Another reason I enjoyed Pontypool is that I love language and the power of language. Stephen McHattie is brilliant as disgraced shock jock Grant Mazzy, who has a deft control of and love for both expressing the truth as he sees it and the spoken word itself. He and his producer, Sydney Briar (played by McHattie’s real life wife Lisa Houle), soon begin to understand that the virus affecting the citizens of the small Canadian town of Pontypool has something to do with language – might even be caused by language – those afflicted begin repeating words or sounds, stuttering, losing the ability to think clearly, quickly degenerating into a zombie-like state. Their grapplings with and solutions to the problem are both brave and brilliant, making for a number of tense and surreal scenes.

I’m giving the movie five stars despite several flaws – partially because I suspect the screenwriter, novelist Tony Burgess, a semiotics and linguistics expert adapting his own novel, might have intentionally included several of them. For instance, there’s A Doctor With An Accent Who Figures Stuff Out – while the plot does indeed need him to have an accent, he (quite literally) slips into and out of the plot a little too effortlessly, too conveniently. There’s also an obituary reading which, though poetic in its own twisted way, couldn’t realistically happen in quite exactly the way it does. Plus a television in the studio or Skype on someone’s cell phone might have changed things significantly, etc.

But these are minor quibbles, and, like I said, given the eventual theme of the film – that language and expectations can be used to make zombies of us all – Burgess and director Bruce McDonald’s not sticking to a strictly linear cinematic logic might have been a completely conscious decision.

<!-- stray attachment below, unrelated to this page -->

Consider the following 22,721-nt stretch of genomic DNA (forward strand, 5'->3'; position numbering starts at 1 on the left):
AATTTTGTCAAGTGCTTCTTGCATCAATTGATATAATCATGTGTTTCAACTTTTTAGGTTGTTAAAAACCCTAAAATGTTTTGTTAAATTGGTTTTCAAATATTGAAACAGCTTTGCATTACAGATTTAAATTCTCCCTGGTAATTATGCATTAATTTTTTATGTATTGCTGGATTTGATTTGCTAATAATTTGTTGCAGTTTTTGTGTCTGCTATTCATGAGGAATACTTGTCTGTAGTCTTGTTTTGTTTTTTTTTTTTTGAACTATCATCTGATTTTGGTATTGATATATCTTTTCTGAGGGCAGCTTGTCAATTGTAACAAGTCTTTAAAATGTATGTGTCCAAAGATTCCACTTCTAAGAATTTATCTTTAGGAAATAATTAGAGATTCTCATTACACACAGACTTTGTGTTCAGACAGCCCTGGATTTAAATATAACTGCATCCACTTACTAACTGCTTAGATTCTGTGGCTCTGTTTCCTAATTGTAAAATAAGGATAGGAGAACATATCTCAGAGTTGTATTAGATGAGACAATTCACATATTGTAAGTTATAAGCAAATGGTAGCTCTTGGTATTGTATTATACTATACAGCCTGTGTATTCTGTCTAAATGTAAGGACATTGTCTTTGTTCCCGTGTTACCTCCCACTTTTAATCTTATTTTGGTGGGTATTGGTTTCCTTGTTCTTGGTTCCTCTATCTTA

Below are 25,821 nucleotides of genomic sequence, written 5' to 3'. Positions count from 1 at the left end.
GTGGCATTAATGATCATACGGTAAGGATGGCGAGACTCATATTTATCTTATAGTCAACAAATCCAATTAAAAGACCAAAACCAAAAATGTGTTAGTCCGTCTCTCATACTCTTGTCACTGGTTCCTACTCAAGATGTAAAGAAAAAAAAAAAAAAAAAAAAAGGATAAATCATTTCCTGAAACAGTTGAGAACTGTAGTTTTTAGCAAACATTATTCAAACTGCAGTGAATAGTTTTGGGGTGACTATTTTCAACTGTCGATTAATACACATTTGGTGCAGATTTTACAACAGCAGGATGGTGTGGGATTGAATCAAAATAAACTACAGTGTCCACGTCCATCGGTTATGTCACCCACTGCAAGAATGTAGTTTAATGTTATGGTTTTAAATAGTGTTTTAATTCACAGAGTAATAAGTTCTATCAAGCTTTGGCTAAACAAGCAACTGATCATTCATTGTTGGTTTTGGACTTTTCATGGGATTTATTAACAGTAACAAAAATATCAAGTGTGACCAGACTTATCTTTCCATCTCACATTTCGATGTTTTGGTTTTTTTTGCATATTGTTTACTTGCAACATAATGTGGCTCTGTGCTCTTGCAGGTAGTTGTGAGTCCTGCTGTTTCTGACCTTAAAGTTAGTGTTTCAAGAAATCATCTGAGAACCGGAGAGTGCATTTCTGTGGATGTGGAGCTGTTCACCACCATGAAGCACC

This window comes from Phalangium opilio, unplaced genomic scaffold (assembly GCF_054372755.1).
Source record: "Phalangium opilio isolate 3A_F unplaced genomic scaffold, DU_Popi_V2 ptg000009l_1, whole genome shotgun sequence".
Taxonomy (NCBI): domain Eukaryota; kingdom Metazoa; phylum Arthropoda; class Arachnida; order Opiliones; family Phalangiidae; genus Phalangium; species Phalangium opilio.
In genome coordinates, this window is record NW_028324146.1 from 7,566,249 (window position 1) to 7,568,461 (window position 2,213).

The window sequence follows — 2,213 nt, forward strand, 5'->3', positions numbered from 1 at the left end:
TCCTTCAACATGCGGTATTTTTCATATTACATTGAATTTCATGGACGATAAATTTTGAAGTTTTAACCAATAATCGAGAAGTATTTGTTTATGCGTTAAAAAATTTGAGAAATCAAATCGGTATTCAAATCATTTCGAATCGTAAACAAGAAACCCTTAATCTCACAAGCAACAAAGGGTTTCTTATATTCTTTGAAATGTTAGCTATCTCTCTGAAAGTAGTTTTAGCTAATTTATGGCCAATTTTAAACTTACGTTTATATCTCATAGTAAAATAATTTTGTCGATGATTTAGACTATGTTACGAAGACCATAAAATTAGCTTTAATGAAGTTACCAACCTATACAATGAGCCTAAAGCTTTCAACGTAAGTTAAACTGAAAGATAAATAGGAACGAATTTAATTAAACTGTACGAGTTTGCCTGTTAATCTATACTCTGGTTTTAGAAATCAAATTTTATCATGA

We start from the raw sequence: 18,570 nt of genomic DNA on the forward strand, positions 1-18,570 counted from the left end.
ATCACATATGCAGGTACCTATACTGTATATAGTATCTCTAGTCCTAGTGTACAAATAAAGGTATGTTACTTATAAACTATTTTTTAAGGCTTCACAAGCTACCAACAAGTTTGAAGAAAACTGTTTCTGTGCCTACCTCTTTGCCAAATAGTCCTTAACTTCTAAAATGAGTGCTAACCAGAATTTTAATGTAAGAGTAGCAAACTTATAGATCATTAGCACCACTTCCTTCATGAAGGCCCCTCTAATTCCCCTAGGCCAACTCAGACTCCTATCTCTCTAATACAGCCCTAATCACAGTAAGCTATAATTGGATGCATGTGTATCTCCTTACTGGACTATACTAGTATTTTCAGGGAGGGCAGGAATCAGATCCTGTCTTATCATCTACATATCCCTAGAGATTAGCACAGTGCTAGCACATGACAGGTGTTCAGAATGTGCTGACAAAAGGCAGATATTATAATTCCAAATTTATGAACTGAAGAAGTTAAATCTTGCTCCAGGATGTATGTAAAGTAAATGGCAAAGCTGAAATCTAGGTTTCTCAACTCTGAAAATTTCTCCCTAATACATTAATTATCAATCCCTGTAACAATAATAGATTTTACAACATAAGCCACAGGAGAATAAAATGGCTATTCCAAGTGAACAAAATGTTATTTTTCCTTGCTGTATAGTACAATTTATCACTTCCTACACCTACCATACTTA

Note: Dennis emailed me to watch while wearing headphones and to stick with it all the way through the credits. I’m glad I did both.

Buy Pontypool on Amazon

Watch Pontypool on Netflix


by C. Dennis Moore

4/5 stars

It’s no secret how I feel about zombies, so I won’t rehash it here.  I will, however, reiterate: they’re friggin lame.

You think about 95% of the zombies books or movies you’ve encountered and you can break them down into 1 story.  A bunch of people holed up somewhere waiting out the inevitable while the zombie hordes wreak havoc on the world.  Sometimes there’s a relative they have to brave the outside to find, but in the end it all boils down to the same damn story.  Yawn.

2008’s PONTYPOOL, starring Stephen McHattie as DJ Grant Mazzy in the small town of Pontypool in Ontario on Valentine’s Day, however, is a different breed of zombie movie.  How?  First of all, it’s good.  Second, the zombies in here are much closer to the actual definition of a zombie than anything Romero, Keene, Brooks, or any of the other “popular” zombie “creators” have come up with–that’s because those versions of the zombie you know and love so well are actually closer to ghouls, but, whatever, that’ll be our secret.  Now, granted, I have only read maybe half a dozen zombie novels in my time (cuz they’re lame), and I admit to never having read Keene or Brooks, but if you rise from the grave and you eat human flesh, you’re a ghoul.  Look it up.  The antagonists in Pontypool, however, are, to quote from wikipedia, closer to “a hypnotized person bereft of consciousness and self-awareness, yet ambulant and able to respond to surrounding stimuli”.

This is where the genius of this story, originally from the novel PONTYPOOL CHANGES EVERYTHING by the movie’s writer Tony Burgess, comes in.

The story starts simply enough.  It’s 6:30 on a COLD winter’s morning and Grant is starting his day at work.  His producer Sydney is there (played by McHattie’s own wife, Lisa Houle), along with assistant Laurel-Ann (Georgina Reilly), recently returned from a tour in Afghanistan.  The suspense begins when their “eye in the sky”, Ken Loney, reports a mob outside a local doctor’s office.  The crowd grows and soon the building erupts with a tide of people spilling out into the street. Helicopters show up and Ken beats a quick exit, leaving Grant and the ladies wondering what’s going on (Ken’s later account of hiding out in a grain silo are downright chilling).